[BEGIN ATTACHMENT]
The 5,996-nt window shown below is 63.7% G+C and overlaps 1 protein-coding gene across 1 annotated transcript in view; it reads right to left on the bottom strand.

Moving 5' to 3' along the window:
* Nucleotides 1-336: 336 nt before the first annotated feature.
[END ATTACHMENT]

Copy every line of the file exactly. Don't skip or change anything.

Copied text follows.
The 5,996-nt window shown below is 63.7% G+C and overlaps 1 protein-coding gene across 1 annotated transcript in view; it reads right to left on the bottom strand.

Moving 5' to 3' along the window:
* Nucleotides 1-336: 336 nt before the first annotated feature.